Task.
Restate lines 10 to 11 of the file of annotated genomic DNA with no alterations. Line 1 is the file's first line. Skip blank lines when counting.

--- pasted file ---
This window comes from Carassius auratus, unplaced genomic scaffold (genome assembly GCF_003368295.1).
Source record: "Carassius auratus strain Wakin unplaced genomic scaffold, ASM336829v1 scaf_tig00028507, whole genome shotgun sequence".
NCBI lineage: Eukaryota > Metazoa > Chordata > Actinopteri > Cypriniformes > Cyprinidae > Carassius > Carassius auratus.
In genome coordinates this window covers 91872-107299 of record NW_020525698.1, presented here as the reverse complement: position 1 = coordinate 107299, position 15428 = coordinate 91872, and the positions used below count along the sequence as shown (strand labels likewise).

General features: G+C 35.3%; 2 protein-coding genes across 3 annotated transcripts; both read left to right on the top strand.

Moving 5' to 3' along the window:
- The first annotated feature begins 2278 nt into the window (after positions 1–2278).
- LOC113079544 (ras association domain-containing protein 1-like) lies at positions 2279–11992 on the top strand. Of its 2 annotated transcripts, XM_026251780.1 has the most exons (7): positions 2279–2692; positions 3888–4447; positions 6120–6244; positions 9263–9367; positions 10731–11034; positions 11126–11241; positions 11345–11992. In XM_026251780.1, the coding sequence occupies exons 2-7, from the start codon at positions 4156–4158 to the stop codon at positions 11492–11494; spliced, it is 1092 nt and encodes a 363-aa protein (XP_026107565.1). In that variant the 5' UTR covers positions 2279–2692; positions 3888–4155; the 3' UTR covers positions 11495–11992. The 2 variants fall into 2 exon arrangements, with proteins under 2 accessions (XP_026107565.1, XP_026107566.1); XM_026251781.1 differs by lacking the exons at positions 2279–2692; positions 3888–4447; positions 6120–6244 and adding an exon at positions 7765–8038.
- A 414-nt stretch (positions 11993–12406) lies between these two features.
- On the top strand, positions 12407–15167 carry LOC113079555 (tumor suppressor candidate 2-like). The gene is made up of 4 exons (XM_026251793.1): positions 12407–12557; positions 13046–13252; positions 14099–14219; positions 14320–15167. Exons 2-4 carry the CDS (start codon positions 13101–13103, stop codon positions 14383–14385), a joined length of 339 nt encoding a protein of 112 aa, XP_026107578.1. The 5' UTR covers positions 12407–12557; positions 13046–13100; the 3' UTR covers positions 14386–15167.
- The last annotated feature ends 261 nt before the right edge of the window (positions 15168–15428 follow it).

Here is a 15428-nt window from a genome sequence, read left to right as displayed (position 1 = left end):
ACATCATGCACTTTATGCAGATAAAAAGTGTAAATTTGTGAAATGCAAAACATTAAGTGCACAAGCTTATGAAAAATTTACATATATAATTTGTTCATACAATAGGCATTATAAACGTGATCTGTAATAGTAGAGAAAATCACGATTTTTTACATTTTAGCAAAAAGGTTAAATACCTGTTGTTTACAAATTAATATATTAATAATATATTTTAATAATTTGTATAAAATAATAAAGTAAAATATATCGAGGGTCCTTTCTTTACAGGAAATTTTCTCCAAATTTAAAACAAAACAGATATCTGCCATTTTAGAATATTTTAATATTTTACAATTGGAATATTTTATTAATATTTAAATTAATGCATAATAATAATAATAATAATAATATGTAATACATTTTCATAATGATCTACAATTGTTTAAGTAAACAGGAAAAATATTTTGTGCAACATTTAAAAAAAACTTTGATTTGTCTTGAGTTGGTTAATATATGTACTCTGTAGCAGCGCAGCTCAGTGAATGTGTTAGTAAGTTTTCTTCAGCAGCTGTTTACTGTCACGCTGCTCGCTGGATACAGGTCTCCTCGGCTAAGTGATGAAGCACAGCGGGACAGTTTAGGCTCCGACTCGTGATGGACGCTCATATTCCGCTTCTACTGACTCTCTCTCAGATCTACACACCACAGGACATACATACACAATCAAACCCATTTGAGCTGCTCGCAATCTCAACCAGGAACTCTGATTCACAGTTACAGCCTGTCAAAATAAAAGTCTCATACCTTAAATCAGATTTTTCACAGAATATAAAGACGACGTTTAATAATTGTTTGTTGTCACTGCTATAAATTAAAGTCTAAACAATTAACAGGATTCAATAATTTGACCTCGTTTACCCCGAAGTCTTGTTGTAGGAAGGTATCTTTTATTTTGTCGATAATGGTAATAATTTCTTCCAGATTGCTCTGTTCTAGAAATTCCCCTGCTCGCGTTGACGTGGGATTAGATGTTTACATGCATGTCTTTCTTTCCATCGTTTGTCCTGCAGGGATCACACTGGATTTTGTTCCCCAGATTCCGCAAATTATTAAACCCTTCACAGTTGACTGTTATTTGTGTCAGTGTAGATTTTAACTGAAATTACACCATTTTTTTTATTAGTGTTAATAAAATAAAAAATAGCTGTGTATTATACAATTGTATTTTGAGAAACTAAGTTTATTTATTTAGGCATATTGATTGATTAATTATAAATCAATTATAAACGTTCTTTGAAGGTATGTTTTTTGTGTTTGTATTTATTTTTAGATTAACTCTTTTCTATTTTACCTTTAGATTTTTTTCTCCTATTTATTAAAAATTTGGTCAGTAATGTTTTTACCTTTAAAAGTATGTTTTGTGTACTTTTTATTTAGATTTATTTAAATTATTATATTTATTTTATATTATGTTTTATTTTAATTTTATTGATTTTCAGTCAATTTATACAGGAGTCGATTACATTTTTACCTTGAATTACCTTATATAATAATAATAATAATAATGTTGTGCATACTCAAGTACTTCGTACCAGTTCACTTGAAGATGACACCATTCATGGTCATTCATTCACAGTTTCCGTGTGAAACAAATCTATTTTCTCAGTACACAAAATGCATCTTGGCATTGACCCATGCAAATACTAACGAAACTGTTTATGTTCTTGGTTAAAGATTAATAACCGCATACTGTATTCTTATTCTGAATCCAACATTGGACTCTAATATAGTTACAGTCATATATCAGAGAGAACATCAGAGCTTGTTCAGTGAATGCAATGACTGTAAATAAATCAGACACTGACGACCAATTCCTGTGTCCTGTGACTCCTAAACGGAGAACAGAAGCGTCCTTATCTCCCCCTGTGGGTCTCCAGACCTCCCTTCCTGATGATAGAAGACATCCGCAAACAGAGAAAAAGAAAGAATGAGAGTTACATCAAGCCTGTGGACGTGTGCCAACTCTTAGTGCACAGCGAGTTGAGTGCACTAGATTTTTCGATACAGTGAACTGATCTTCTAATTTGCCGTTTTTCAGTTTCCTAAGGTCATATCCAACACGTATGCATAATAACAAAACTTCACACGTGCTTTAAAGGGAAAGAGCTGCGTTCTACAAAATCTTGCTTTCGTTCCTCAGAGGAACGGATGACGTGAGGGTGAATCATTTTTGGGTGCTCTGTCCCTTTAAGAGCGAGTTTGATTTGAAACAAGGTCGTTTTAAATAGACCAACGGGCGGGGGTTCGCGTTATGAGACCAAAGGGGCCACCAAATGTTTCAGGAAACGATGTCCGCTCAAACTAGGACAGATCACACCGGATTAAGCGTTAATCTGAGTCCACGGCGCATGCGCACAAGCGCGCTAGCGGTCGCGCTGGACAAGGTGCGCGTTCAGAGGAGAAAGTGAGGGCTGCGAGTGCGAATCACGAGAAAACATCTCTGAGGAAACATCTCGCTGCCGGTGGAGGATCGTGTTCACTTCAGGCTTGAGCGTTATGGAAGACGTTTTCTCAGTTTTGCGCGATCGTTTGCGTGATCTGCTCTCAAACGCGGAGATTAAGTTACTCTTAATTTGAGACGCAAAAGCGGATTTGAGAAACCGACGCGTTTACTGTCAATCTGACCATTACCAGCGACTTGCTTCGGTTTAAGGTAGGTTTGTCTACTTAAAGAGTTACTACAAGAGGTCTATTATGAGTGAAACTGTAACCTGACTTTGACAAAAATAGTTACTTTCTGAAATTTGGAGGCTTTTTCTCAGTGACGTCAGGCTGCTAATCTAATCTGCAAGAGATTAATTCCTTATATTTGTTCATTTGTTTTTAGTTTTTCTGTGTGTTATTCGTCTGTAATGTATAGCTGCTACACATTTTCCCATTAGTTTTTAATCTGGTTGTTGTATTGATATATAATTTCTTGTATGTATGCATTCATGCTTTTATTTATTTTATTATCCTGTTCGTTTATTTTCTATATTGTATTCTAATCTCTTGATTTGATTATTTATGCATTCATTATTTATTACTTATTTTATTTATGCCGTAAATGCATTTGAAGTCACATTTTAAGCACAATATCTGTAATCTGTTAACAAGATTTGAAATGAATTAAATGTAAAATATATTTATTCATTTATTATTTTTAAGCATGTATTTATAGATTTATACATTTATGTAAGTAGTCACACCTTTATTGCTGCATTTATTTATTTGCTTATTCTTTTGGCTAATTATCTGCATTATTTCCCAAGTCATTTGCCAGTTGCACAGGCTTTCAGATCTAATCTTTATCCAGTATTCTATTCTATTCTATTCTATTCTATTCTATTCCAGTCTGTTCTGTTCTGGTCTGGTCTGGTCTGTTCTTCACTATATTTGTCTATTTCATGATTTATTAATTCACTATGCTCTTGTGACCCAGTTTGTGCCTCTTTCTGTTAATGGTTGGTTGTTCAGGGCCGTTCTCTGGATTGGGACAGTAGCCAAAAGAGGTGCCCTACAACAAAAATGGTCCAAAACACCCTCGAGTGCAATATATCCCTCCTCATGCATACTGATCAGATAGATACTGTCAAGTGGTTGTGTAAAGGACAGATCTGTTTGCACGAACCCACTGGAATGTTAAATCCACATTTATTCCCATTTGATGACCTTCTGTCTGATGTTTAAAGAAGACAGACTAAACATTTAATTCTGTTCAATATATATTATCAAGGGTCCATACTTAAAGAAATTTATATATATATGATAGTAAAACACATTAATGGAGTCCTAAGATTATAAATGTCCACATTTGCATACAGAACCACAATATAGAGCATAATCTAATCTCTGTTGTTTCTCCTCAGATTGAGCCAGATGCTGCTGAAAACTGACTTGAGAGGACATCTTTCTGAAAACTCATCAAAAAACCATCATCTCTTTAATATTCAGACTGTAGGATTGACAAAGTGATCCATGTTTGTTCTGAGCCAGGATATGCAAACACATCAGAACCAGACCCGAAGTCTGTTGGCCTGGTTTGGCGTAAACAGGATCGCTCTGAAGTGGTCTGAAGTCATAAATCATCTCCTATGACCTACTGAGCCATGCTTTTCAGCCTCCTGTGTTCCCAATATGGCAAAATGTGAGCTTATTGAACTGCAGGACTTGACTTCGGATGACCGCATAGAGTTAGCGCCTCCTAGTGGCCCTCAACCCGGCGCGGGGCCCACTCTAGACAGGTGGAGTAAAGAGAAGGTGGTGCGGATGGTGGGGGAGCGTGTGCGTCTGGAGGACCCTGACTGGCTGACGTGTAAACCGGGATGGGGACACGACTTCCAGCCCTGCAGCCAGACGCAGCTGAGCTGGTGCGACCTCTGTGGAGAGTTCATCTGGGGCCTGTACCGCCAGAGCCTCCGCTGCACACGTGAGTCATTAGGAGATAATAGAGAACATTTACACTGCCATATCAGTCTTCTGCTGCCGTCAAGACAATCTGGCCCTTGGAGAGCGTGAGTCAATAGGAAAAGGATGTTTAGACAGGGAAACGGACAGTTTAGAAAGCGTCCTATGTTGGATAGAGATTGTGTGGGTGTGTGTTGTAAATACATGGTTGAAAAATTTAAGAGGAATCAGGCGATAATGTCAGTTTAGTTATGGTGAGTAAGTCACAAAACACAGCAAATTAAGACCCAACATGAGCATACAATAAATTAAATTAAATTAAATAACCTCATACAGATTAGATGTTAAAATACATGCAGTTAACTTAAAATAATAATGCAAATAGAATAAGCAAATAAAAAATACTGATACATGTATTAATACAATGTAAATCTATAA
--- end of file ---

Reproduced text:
- On the top strand, positions 12407–15167 carry LOC113079555 (tumor suppressor candidate 2-like). The gene is made up of 4 exons (XM_026251793.1): positions 12407–12557; positions 13046–13252; positions 14099–14219; positions 14320–15167. Exons 2-4 carry the CDS (start codon positions 13101–13103, stop codon positions 14383–14385), a joined length of 339 nt encoding a protein of 112 aa, XP_026107578.1. The 5' UTR covers positions 12407–12557; positions 13046–13100; the 3' UTR covers positions 14386–15167.
- The last annotated feature ends 261 nt before the right edge of the window (positions 15168–15428 follow it).